The cHA and Zn-cHA microspheres did not alter the viability of MC3T3-E1 cells in vitro; moreover, the cell metabolic activity was improved when in contact with extracts of the cHA and Zn-cHA microspheres. The release of Ca and Zn from the microspheres may have been responsible for this unexpected cell behavior.
The experimental model used to evaluate bone repair was the critical-sized calvarial defect of the rat. Wistar rats were selected because of their low cost, easy maintenance and handling, and allowance of the standardization of experimental conditions in genetically similar animals. The critical-sized calvarial defect of the rat is one of the most commonly used experimental models for the evaluation of bone repair. It has many advantages, such as the natural inertia of the skull,49 standardization of the defect size, adequate surgical access, and support for the implantation of biomaterials owing to the presence of dura mater and overlying skin.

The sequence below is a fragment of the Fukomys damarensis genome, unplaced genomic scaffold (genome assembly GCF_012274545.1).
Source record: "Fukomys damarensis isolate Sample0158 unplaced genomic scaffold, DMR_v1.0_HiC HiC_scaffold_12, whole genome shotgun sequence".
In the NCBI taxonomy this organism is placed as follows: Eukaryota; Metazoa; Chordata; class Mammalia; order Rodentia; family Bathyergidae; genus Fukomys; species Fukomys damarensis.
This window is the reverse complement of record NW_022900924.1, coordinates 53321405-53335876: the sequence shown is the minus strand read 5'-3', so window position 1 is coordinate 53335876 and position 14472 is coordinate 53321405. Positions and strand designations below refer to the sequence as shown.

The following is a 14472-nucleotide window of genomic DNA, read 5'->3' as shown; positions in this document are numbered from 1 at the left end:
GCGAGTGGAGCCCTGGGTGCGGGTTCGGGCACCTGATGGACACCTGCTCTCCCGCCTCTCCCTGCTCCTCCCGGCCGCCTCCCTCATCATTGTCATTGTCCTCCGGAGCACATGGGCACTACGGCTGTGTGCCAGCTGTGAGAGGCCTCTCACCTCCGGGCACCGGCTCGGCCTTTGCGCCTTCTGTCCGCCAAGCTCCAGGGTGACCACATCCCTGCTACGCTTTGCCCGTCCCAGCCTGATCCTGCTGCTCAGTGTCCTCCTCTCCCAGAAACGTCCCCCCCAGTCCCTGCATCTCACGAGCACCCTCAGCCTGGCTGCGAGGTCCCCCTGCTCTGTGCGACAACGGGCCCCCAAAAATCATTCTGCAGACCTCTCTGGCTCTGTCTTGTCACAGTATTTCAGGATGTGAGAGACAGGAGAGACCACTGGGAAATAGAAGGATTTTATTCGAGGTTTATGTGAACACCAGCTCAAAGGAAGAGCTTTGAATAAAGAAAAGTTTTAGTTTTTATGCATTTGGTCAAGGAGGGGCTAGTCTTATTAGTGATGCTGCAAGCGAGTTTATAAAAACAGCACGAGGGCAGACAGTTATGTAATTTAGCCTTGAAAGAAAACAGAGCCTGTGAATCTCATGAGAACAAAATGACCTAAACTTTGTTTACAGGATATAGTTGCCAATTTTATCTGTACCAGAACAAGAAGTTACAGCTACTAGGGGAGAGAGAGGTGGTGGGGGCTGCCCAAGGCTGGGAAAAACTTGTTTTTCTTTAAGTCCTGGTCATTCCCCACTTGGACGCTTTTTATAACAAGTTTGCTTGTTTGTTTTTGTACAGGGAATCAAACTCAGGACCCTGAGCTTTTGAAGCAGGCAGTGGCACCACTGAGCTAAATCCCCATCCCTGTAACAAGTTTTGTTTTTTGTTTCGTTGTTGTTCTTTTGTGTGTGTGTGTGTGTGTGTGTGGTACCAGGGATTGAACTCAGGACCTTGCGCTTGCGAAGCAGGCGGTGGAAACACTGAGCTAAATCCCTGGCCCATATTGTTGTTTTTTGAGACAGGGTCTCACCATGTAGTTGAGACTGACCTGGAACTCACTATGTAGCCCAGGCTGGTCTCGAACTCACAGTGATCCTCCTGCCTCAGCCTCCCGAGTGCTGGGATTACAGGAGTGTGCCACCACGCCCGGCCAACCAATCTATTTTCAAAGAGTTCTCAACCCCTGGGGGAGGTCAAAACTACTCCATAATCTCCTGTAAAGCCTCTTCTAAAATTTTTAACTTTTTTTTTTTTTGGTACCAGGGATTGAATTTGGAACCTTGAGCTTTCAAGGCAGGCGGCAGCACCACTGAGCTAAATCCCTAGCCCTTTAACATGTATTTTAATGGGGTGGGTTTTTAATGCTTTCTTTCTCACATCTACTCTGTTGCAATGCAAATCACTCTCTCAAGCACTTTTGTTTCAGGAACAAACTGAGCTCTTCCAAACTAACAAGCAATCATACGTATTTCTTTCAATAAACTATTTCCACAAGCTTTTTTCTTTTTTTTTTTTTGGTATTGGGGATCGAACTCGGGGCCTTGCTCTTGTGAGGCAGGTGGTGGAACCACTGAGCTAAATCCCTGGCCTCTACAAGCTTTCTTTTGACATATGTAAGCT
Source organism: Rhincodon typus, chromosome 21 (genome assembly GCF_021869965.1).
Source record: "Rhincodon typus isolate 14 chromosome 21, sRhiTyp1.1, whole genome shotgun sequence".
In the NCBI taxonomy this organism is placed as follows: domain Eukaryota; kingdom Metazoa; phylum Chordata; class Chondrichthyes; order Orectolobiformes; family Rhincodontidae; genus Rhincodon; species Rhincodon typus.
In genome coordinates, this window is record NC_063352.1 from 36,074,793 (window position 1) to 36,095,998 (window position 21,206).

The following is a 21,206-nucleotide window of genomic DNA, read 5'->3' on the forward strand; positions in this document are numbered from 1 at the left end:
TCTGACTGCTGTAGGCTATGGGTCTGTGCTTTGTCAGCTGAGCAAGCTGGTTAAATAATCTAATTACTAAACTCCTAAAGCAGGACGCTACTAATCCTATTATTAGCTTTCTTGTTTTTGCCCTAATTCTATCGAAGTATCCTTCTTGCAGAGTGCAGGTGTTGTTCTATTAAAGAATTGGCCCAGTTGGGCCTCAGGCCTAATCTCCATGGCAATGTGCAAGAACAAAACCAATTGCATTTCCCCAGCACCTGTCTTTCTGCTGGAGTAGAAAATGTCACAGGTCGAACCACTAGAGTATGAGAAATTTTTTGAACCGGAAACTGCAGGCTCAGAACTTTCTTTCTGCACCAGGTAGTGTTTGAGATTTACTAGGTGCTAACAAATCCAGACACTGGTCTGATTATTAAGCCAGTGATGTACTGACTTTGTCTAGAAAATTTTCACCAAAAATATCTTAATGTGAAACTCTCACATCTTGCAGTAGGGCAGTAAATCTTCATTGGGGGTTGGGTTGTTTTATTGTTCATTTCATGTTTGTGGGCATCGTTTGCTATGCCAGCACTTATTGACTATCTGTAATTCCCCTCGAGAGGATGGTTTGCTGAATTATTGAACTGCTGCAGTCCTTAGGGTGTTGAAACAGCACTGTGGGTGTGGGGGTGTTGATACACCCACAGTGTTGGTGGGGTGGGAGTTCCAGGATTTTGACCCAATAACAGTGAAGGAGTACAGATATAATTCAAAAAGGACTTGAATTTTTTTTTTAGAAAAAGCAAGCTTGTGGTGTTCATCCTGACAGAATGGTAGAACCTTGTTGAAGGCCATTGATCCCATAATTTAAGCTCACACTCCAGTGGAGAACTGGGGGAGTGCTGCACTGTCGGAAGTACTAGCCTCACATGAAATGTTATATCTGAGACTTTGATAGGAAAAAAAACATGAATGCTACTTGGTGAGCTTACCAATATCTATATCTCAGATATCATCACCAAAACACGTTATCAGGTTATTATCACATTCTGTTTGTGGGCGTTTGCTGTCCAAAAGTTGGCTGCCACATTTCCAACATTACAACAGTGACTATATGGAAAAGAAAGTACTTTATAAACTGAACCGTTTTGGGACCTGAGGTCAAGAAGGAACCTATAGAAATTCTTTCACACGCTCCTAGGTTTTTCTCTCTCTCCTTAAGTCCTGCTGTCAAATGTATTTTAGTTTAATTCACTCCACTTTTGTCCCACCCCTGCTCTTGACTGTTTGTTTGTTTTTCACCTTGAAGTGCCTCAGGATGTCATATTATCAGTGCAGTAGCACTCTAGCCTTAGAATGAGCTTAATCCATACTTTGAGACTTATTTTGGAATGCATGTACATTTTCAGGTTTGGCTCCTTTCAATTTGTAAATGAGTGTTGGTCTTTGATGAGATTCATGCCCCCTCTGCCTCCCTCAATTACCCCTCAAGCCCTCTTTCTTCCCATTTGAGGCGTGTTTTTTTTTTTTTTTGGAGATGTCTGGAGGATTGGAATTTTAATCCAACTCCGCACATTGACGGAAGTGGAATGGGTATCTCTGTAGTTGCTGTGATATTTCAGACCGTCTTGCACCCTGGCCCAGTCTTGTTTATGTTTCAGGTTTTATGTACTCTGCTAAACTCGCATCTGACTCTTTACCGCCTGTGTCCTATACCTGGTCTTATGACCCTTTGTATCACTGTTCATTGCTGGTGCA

Histological evaluations at 1, 3, and 6 months confirmed the biocompatibility of the Zn-cHA and cHA microspheres, as was evident by the discrete presence of inflammatory cells, the absence of tissue necrosis points, and direct bone apposition onto the microspheres. The histological and histomorphometric analyses revealed that bone repair started at the border of the defect from the preexistent bone, with low adhesion to the microspheres and no progression to the center of the defect. This behavior resulted in a small amount of newly formed bone around the defect for both biomaterials. Connective tissue occupied the space around the microspheres, as evident from the limited osteoconductivity of both biomaterials.
The resultant bone repair was quite limited for both materials, despite the presence of Zn and the existence of micropores and pore interconnectivity that enabled the flux of biological fluids and cells through the microspheres. This effect could be associated with the high levels of Ca2+ around the microspheres, in both cHA and Zn-cHA, as detected by SR-µXRF.